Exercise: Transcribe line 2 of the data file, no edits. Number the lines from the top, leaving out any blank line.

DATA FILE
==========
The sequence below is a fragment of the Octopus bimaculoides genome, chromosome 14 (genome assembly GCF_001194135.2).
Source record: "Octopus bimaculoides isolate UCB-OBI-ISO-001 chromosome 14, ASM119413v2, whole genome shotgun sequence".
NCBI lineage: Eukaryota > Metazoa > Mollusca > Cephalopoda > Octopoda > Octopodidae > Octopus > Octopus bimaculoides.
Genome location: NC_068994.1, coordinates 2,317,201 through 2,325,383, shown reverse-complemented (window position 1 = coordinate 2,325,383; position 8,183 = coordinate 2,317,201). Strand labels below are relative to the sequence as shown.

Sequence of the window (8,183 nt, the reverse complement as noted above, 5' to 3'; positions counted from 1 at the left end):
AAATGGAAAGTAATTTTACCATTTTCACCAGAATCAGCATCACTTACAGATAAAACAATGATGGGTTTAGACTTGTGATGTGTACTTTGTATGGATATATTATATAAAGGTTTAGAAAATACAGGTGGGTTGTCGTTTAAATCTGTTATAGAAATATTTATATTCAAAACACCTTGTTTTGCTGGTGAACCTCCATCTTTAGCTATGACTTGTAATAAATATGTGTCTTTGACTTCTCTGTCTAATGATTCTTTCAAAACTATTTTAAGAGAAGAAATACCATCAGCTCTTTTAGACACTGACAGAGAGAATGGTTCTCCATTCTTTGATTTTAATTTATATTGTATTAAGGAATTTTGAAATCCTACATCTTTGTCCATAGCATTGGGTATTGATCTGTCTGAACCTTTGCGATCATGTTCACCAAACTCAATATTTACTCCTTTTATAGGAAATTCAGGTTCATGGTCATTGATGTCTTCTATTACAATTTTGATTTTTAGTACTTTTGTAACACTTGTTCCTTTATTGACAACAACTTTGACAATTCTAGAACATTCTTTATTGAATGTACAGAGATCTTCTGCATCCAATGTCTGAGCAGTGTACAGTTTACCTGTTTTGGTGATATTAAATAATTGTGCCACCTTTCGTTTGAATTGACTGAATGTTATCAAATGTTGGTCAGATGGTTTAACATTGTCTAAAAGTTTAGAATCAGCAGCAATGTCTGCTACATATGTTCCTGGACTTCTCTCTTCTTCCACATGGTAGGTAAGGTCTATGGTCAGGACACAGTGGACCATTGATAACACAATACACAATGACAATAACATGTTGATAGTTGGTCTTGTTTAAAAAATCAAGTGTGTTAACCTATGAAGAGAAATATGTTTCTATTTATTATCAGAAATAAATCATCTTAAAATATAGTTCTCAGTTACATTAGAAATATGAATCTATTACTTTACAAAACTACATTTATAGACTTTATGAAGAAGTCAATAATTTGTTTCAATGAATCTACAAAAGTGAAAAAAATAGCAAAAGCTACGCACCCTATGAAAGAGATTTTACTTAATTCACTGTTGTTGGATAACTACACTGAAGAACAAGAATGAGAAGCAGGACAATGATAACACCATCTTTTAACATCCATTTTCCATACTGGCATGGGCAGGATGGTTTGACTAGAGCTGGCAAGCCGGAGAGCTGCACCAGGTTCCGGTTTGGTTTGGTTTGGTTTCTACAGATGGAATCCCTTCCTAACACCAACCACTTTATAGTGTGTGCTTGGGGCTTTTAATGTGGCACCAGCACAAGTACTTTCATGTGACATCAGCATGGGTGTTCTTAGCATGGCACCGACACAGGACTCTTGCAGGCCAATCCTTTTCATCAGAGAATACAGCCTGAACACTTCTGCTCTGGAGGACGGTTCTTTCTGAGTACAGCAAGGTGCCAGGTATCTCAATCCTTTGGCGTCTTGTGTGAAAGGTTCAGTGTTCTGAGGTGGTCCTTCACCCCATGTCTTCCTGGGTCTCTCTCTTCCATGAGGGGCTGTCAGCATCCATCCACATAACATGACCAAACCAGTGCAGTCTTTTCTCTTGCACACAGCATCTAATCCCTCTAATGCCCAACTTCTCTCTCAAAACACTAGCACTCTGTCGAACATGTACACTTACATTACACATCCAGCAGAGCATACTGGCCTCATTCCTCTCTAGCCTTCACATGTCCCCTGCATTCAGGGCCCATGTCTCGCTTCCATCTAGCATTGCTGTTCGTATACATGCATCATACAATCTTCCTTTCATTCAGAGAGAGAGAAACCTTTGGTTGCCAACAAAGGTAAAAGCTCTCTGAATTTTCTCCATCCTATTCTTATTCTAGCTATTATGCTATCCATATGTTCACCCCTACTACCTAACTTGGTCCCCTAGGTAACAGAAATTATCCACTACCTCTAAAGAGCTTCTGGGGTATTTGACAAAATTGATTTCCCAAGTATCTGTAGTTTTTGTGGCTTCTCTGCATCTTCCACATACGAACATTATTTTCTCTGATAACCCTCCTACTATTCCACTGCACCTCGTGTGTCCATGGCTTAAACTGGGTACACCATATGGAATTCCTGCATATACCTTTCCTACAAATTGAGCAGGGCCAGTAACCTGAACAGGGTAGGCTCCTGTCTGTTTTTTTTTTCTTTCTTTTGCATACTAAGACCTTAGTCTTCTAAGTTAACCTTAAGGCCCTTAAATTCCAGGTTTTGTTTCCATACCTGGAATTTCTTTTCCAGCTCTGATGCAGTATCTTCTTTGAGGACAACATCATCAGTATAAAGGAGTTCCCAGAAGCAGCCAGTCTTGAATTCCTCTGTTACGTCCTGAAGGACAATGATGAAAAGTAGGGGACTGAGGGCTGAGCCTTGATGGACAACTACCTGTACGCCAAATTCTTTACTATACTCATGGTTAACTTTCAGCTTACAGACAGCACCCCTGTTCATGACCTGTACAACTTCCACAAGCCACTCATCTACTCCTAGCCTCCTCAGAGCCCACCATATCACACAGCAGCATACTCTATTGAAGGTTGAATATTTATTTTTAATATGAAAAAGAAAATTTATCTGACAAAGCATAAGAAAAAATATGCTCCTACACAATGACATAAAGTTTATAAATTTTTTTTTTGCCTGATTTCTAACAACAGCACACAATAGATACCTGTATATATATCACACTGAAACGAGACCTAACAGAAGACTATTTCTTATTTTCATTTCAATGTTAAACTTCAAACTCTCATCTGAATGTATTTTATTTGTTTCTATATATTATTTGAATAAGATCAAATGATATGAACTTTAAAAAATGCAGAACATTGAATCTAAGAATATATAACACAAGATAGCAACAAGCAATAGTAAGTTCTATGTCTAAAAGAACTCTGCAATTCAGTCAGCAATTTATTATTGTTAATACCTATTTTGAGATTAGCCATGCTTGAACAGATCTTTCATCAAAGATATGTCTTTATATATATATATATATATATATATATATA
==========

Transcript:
Source record: "Octopus bimaculoides isolate UCB-OBI-ISO-001 chromosome 14, ASM119413v2, whole genome shotgun sequence".